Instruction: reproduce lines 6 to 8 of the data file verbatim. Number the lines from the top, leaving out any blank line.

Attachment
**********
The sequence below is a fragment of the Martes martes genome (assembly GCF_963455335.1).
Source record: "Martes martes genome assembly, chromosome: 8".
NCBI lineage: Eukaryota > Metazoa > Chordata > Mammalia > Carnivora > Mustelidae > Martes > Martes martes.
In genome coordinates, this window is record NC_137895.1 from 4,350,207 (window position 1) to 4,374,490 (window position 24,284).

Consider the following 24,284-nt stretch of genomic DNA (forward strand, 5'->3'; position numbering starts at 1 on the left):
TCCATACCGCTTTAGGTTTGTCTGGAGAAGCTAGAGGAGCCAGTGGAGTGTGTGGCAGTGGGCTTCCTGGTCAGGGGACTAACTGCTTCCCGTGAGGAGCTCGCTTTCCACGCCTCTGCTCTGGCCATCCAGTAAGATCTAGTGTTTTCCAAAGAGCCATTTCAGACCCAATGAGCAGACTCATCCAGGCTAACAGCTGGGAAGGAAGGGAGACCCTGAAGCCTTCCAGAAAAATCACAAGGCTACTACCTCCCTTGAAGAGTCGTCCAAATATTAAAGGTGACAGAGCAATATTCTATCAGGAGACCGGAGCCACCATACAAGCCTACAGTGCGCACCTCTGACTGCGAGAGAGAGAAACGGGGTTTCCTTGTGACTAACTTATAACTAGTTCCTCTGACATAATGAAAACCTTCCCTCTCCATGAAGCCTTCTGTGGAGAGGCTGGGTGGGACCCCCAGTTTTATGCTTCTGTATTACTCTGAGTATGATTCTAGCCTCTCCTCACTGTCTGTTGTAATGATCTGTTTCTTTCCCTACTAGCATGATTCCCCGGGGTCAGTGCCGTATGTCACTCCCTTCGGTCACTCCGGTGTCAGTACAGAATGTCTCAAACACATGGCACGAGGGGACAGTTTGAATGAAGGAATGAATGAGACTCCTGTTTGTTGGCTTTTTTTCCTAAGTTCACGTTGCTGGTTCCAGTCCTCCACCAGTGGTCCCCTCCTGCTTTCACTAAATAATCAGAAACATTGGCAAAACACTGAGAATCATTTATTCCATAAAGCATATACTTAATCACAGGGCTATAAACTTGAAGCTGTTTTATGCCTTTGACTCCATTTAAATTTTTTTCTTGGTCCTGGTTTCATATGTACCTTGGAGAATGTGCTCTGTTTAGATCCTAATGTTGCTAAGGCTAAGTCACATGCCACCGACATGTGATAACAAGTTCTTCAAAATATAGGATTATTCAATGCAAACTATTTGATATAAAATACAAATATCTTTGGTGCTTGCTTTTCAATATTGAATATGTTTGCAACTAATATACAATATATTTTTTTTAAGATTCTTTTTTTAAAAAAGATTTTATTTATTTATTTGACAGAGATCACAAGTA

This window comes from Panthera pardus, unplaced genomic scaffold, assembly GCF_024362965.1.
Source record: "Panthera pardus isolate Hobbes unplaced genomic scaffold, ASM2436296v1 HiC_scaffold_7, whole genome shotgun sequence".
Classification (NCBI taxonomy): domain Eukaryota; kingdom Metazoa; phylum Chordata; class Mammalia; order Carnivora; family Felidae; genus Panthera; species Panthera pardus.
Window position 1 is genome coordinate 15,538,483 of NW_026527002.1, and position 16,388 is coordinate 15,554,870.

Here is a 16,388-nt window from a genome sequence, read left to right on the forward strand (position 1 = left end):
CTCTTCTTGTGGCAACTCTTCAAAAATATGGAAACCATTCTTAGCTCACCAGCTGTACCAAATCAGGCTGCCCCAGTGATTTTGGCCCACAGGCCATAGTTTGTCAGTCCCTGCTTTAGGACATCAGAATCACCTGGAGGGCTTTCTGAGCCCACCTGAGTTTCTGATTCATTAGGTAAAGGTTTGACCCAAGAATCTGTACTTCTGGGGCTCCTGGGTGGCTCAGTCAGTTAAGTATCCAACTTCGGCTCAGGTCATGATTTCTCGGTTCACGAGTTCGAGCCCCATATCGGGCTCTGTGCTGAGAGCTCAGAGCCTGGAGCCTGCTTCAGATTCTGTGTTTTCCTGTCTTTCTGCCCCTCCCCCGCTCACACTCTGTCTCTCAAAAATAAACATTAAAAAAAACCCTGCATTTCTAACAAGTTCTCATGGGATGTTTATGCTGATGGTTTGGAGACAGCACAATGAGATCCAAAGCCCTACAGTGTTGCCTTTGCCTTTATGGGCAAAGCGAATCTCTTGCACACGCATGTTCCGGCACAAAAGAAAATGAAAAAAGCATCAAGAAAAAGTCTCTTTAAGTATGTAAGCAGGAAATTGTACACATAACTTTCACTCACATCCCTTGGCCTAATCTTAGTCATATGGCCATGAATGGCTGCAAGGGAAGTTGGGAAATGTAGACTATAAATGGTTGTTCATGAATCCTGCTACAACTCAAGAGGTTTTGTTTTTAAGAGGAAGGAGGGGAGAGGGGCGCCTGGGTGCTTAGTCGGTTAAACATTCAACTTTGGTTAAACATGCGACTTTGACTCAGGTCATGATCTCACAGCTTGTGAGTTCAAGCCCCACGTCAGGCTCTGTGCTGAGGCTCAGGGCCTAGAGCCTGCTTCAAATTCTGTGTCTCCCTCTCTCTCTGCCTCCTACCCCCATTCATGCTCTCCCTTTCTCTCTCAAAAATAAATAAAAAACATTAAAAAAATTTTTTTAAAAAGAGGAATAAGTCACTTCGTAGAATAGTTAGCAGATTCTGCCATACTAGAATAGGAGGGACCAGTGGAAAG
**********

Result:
TCCATACCGCTTTAGGTTTGTCTGGAGAAGCTAGAGGAGCCAGTGGAGTGTGTGGCAGTGGGCTTCCTGGTCAGGGGACTAACTGCTTCCCGTGAGGAGCTCGCTTTCCACGCCTCTGCTCTGGCCATCCAGTAAGATCTAGTGTTTTCCAAAGAGCCATTTCAGACCCAATGAGCAGACTCATCCAGGCTAACAGCTGGGAAGGAAGGGAGACCCTGAAGCCTTCCAGAAAAATCACAAGGCTACTACCTCCCTTGAAGAGTCGTCCAAATATTAAAGGTGACAGAGCAATATTCTATCAGGAGACCGGAGCCACCATACAAGCCTACAGTGCGCACCTCTGACTGCGAGAGAGAGAAACGGGGTTTCCTTGTGACTAACTTATAACTAGTTCCTCTGACATAATGAAAACCTTCCCTCTCCATGAAGCCTTCTGTGGAGAGGCTGGGTGGGACCCCCAGTTTTATGCTTCTGTATTACTCTGAGTATGATTCTAGCCTCTCCTCACTGTCTGTTGTAATGATCTGTTTCTTTCCCTACTAGCATGATTCCCCGGGGTCAGTGCCGTATGTCACTCCCTTCGGTCACTCCGGTGTCAGTACAGAATGTCTCAAACACATGGCACGAGGGGACAGTTTGAATGAAGGAATGAATGAGACTCCTGTTTGTTGGCTTTTTTTCCTAAGTTCACGTTGCTGGTTCCAGTCCTCCACCAGTGGTCCCCTCCTGCTTTCACTAAATAATCAGAAACATTGGCAAAACACTGAGAATCATTTATTCCATAAAGCATATACTTAATCACAGGGCTATAAACTTGAAGCTGTTTTATGCCTTTGACTCCATTTAAATTTTTTTCTTGGTCCTGGTTTCATATGTACCTTGGAGAATGTGCTCTGTTTAGATCCTAATGTTGCTAAGGCTAAGTCACATGCCACCGACATGTGATAACAAGTTCTTCAAAATATAGGATTATTCAATGCAAACTATTTGATATAAAATACAAATATCTTTGGTGCTTGCTTTTCAATATTGAATATGTTTGCAACTAATATACAATATATTTTTTTTAAGATTCTTTTTTTAAAAAAGATTTTATTTATTTATTTGACAGAGATCACAAGTA

This window comes from Panthera pardus, unplaced genomic scaffold, assembly GCF_024362965.1.
Source record: "Panthera pardus isolate Hobbes unplaced genomic scaffold, ASM2436296v1 HiC_scaffold_7, whole genome shotgun sequence".